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CPG Infobase: Clinical Practice Guidelines

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Record Id:
Osteoporosis in menopause
View HTML (CMA members only. Login to is required to access full-text.) (primary care)
Also available:
Khan A, Fortier M, et al
Publication/Review date:
Society of Obstetricians and Gynaecologists of Canada

Bibliographic Source

Journal Citation:
J Obstet Gynaecol Can 2014;36(9 eSuppl C):S1-S15.
15  Page(s)
SOGC clinical practice guideline No. 312

Subject Information

Family practice, Obstetrics and gynecology,
Osteoporosis; Menopause;
Preventive, Treatment, Diagnosis
Target Populations:
Target Gender:
Selective Estrogen Receptor Modulators; Biological Markers; Spinal Fractures; Bone Density; Hormone-Replacement Therapy; Bone and Bones; Dietary Supplements; Diphosphonates; Osteoporosis, Postmenopausal; Osteoporotic Fractures; RANK Ligand;

Structured Abstract:

To provide guidelines for the health care provider on the prevention, diagnosis, and clinical management of postmenopausal osteoporosis.
Strategies for identifying and evaluating high-risk individuals, the use of bone mineral density (BMD) and bone turnover markers in assessing diagnosis and response to management, and recommendations regarding nutrition, physical activity, and the selection of pharmacologic therapy to prevent and manage osteoporosis.
Published literature was retrieved through searches of PubMed and The Cochrane Library on August 30 and September 18, 2012, respectively. The strategy included the use of appropriate controlled vocabulary (e.g., oteoporosis, bone density, menopause) and key words (e.g., bone health, bone loss, BMD). Results were restricted to systematic reviews, practice guidelines, randomized and controlled clinical trials, and observational studies published in English or French. The search was limited to the publication years 2009 and following, and updates were incorporated into the guideline to March 2013. Grey (unpublished) literature was identified through searching the websites of health technology assessment and health technology assessment related agencies, clinical practice guideline collections, clinical trial registries, and national and international medical specialty societies.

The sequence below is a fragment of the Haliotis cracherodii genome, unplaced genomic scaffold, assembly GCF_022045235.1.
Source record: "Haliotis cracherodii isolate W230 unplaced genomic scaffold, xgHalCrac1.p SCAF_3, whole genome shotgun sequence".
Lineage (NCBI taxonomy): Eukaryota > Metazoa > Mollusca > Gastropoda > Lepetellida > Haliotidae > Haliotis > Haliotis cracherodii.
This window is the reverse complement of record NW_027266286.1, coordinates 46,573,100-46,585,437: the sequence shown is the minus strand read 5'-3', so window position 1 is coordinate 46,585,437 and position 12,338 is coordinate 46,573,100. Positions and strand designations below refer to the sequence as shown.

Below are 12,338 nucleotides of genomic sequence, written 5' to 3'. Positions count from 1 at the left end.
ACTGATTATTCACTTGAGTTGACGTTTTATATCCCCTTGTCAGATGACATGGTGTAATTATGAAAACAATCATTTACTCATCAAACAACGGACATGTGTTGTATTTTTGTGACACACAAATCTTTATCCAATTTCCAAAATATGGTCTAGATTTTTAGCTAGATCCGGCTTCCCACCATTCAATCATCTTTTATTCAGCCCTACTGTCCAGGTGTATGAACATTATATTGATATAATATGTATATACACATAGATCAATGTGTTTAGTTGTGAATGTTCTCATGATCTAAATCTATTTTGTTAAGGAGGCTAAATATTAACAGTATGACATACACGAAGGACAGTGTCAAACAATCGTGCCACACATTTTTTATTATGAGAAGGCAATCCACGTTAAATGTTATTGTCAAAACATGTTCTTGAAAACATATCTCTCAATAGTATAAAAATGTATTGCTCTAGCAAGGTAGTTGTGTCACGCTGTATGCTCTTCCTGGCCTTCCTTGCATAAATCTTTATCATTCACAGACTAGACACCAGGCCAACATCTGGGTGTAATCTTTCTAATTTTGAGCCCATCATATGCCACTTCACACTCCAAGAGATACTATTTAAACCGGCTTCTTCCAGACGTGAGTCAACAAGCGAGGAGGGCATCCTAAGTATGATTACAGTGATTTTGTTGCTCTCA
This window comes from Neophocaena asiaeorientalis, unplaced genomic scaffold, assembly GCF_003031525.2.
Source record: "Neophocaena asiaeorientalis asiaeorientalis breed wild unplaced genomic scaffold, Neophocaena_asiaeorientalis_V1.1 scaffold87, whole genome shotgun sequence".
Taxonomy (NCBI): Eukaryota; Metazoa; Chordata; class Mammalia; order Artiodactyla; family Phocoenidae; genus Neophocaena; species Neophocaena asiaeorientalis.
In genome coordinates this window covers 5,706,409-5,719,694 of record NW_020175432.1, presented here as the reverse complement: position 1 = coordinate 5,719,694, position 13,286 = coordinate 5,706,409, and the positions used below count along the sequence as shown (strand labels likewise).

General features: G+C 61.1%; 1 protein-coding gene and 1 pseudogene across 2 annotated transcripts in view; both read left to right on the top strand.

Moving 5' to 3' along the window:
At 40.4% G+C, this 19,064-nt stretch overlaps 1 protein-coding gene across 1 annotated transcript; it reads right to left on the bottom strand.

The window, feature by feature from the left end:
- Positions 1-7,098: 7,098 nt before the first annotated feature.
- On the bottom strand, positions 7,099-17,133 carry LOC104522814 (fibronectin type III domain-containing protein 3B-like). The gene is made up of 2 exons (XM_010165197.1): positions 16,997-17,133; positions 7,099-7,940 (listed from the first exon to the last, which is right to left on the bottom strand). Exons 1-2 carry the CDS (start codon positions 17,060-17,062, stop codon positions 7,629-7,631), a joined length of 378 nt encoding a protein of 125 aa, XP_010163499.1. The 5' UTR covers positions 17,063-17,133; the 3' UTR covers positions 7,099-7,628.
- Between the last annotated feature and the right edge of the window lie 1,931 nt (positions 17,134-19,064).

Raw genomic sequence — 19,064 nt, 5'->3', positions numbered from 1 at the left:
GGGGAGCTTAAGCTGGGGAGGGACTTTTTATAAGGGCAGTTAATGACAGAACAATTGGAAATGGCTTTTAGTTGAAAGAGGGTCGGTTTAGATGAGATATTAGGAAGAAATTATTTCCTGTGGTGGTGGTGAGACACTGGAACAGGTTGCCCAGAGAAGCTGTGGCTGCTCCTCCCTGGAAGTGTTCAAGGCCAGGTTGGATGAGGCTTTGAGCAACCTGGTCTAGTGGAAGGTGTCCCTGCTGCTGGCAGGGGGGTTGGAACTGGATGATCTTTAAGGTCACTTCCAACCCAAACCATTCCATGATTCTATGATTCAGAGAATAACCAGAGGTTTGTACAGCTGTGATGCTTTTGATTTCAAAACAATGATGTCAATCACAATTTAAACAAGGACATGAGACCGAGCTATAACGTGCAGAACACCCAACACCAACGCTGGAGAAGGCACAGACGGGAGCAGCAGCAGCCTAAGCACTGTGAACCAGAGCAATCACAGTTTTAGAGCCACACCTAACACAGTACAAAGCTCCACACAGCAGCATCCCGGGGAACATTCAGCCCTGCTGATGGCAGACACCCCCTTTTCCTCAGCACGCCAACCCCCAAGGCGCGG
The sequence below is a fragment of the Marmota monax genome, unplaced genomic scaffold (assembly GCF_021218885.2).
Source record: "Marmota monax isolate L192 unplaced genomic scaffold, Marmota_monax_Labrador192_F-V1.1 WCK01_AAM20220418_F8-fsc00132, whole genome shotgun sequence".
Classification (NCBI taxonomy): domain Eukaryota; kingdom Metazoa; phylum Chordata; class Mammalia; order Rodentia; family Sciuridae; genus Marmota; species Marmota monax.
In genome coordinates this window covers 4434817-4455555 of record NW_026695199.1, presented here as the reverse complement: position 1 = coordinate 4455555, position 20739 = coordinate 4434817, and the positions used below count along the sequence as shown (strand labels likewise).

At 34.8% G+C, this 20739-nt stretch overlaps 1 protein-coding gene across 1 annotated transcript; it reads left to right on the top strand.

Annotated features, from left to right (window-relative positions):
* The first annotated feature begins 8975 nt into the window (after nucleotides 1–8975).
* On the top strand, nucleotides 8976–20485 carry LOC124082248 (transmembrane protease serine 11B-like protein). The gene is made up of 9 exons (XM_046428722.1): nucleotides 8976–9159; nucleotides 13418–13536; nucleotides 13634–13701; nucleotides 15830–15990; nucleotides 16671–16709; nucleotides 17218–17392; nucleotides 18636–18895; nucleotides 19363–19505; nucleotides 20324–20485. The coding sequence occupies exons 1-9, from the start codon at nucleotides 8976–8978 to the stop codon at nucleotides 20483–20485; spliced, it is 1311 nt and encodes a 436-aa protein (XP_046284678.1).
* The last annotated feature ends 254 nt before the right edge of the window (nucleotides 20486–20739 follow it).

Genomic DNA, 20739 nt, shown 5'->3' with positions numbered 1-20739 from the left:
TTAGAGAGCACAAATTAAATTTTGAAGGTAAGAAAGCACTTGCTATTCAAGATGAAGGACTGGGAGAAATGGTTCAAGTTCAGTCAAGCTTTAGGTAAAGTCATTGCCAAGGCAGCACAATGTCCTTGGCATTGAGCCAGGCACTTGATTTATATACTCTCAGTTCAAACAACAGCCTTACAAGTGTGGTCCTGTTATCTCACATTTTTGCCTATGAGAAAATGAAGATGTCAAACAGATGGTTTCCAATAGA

The quality of the evidence was rated using the criteria described by the Canadian Task Force on Preventive Health Care (Table 1).
For Postmenopausal Women
1. Health care providers should be aware that the goals of osteoporosis management include assessment of fracture risk and prevention of fracture. (I-A)
2. Health care providers should understand that a stable or increasing bone mineral density reflects a response to therapy in the absence of low-trauma fracture or height loss due to vertebral-compression fracture. A progressive decrease in bone mineral density, with the magnitude of bone loss being greater than the precision error of the density assessment, indicates a lack of response to current therapy. Management should be reviewed and modified appropriately. (I-A)
3. Health care providers should identify the absolute fracture risk by integrating the key risk factors for fracture; namely, age, bone mineral density, prior fracture, and glucocorticoid use. These risk factors allow estimation of fracture risk using the tool of the Canadian Association of Radiologists and Osteoporosis Canada. (I-A)